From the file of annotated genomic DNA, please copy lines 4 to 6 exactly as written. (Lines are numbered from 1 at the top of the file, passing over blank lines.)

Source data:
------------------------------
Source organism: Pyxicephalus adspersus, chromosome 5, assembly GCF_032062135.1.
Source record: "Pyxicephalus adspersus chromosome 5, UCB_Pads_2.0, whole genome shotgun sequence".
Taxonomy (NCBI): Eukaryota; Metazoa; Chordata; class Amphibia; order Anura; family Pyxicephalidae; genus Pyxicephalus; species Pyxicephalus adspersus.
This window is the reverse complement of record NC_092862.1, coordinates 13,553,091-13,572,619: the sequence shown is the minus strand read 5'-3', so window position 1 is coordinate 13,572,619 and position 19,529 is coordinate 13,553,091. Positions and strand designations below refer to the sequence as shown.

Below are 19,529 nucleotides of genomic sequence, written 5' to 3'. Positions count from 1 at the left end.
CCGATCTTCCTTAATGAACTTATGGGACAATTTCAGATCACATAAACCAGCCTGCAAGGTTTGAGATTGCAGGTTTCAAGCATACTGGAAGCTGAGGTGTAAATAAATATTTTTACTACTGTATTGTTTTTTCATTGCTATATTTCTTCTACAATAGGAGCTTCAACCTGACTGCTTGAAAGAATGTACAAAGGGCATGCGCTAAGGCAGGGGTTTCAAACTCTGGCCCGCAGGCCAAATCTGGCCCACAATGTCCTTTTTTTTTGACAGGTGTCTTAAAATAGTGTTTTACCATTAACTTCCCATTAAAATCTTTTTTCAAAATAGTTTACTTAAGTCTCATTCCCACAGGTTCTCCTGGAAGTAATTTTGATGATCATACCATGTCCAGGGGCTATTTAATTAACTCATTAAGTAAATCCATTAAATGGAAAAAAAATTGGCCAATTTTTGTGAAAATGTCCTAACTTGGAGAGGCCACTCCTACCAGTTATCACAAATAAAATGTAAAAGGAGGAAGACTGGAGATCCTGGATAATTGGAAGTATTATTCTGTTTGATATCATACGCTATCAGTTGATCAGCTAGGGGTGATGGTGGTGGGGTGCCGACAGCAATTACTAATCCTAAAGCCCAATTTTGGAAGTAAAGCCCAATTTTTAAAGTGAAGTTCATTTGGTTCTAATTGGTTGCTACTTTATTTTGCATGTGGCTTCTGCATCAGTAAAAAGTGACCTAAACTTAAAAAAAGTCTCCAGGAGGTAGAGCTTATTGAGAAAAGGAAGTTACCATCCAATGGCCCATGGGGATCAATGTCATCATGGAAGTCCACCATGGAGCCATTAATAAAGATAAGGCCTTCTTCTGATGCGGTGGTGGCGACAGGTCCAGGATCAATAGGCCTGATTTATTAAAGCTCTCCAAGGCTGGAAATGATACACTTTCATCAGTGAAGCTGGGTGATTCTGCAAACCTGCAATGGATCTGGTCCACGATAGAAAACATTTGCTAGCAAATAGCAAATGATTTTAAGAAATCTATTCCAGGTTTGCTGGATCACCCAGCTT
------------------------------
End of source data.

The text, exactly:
This window is the reverse complement of record NC_092862.1, coordinates 13,553,091-13,572,619: the sequence shown is the minus strand read 5'-3', so window position 1 is coordinate 13,572,619 and position 19,529 is coordinate 13,553,091. Positions and strand designations below refer to the sequence as shown.

Below are 19,529 nucleotides of genomic sequence, written 5' to 3'. Positions count from 1 at the left end.
CCGATCTTCCTTAATGAACTTATGGGACAATTTCAGATCACATAAACCAGCCTGCAAGGTTTGAGATTGCAGGTTTCAAGCATACTGGAAGCTGAGGTGTAAATAAATATTTTTACTACTGTATTGTTTTTTCATTGCTATATTTCTTCTACAATAGGAGCTTCAACCTGACTGCTTGAAAGAATGTACAAAGGGCATGCGCTAAGGCAGGGGTTTCAAACTCTGGCCCGCAGGCCAAATCTGGCCCACAATGTCCTTTTTTTTTGACAGGTGTCTTAAAATAGTGTTTTACCATTAACTTCCCATTAAAATCTTTTTTCAAAATAGTTTACTTAAGTCTCATTCCCACAGGTTCTCCTGGAAGTAATTTTGATGATCATACCATGTCCAGGGGCTATTTAATTAACTCATTAAGTAAATCCATTAAATGGAAAAAAAATTGGCCAATTTTTGTGAAAATGTCCTAACTTGGAGAGGCCACTCCTACCAGTTATCACAAATAAAATGTAAAAGGAGGAAGACTGGAGATCCTGGATAATTGGAAGTATTATTCTGTTTGATATCATACGCTATCAGTTGATCAGCTAGGGGTGATGGTGGTGGGGTGCCGACAGCAATTACTAATCCTAAAGCCCAATTTTGGAAGTAAAGCCCAATTTTTAAAGTGAAGTTCATTTGGTTCTAATTGGTTGCTACTTTATTTTGCATGTGGCTTCTGCATCAGTAAAAAGTGACCTAAACTTAAAAAAAGTCTCCAGGAGGTAGAGCTTATTGAGAAAAGGAAGTTACCATCCAATGGCCCATGGGGATCAATGTCATCATGGAAGTCCACCATGGAGCCATTAATAAAGATAAGGCCTTCTTCTGATGCGGTGGTGGCGACAGGTCCAGGATCAATAGGCCTGATTTATTAAAGCTCTCCAAGGCTGGAAATGATACACTTTCATCAGTGAAGCTGGGTGATTCTGCAAACCTGCAATGGATCTGGTCCACGATAGAAAACATTTGCTAGCAAATAGCAAATGATTTTAAGAAATCTATTCCAGGTTTGCTGGATCACCCAGCTT